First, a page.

Much of Cormac McCarthy’s work reads like a play through his use of melodrama and a heightened register, whilst his arrangement of conversations, often dispensing with punctuation altogether, can read as dualogues set apart from the main body of the text. Like his literary forebear, Herman Melville, McCarthy’s prose also breaks into monologue frequently, bearing the influence of Shakespearean tragedy, particularly in some of his most praised work, such as Blood Meridian, which we suggest bears the influence of Macbeth in its exploration of a landscape saturated by blood within ‘this blasted heath’. The Road also bears a strong resemblance to The Tempest, in the central exploration of a parent-child dynamic where the balance of power fluctuates, the exploration of a future world that is both supernatural and unsettlingly recognisable and, finally, in its position, as with Shakespeare and The Tempest, within McCarthy’s canon of work as one his most reflective works on his own role as a writer near the end of his career.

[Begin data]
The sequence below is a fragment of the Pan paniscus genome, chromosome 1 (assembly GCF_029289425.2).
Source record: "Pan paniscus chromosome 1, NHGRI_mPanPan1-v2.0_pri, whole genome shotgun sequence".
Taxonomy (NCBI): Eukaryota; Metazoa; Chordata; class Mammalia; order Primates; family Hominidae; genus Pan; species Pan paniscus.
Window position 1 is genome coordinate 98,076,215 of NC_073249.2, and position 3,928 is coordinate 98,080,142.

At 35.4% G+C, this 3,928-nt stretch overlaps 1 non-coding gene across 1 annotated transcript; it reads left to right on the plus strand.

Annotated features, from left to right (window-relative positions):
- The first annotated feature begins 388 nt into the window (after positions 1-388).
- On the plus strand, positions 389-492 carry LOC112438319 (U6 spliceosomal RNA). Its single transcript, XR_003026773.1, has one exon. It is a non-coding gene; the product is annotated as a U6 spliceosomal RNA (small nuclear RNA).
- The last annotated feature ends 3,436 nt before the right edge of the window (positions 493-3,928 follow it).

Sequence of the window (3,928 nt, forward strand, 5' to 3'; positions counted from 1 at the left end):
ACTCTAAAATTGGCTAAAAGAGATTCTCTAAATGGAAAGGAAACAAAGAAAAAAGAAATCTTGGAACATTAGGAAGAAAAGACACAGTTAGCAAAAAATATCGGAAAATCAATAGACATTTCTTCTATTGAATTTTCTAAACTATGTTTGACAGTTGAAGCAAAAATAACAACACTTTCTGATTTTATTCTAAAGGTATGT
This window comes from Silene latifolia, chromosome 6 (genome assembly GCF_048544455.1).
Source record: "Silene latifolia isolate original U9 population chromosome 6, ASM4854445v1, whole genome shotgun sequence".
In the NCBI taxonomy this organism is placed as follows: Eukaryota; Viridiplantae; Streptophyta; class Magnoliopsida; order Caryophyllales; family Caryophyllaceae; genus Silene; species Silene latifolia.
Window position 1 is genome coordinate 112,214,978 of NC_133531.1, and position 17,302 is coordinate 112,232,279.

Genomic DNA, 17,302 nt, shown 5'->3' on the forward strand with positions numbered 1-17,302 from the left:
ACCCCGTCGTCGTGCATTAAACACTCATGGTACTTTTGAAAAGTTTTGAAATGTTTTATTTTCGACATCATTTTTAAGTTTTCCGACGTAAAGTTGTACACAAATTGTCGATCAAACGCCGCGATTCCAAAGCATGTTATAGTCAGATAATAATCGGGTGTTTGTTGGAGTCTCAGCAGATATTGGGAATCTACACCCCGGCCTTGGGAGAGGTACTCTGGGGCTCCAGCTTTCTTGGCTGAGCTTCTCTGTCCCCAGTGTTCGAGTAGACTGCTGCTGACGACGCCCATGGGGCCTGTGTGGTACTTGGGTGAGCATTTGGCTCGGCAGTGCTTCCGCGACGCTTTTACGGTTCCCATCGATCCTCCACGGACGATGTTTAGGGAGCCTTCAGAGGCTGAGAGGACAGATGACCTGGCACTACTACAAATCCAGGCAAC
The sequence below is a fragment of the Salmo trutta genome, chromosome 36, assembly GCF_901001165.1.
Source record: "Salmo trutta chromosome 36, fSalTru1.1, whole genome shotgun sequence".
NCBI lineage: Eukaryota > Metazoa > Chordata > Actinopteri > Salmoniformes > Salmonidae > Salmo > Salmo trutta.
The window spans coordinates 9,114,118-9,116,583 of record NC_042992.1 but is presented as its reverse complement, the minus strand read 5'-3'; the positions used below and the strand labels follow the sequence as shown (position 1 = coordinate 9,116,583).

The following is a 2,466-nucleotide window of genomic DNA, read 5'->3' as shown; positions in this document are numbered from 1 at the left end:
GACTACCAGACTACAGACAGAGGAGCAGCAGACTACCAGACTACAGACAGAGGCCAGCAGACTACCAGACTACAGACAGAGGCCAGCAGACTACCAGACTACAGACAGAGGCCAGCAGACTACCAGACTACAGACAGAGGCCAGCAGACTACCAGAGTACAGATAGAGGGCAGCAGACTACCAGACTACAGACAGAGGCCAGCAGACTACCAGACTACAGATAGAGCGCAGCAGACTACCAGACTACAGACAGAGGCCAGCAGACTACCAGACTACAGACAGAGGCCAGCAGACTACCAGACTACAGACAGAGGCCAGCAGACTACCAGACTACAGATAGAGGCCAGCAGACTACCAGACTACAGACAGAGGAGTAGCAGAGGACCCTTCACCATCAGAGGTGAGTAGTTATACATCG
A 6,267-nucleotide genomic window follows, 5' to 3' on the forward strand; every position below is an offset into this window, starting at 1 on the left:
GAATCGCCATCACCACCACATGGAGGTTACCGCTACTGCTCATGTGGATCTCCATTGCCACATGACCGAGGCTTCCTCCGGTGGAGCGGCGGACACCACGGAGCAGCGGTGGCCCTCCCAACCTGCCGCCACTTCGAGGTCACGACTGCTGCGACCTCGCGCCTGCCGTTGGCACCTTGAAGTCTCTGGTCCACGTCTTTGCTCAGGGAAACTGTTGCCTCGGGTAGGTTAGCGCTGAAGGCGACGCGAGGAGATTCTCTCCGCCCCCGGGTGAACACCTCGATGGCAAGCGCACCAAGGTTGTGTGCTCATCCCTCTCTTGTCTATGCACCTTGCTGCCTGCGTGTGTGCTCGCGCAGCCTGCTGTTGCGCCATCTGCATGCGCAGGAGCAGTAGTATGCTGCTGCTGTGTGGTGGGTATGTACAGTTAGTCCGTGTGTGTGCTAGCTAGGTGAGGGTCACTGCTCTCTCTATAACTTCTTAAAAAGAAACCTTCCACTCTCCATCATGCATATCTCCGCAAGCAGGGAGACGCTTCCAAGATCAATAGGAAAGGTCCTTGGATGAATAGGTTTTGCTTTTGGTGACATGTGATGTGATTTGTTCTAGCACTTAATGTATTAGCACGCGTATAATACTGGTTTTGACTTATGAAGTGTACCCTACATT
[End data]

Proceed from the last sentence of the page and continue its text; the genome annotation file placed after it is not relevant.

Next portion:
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A filmed final report for this project can be found below.
Sophie Monk, Ronan Hatfull and Mia Hewitt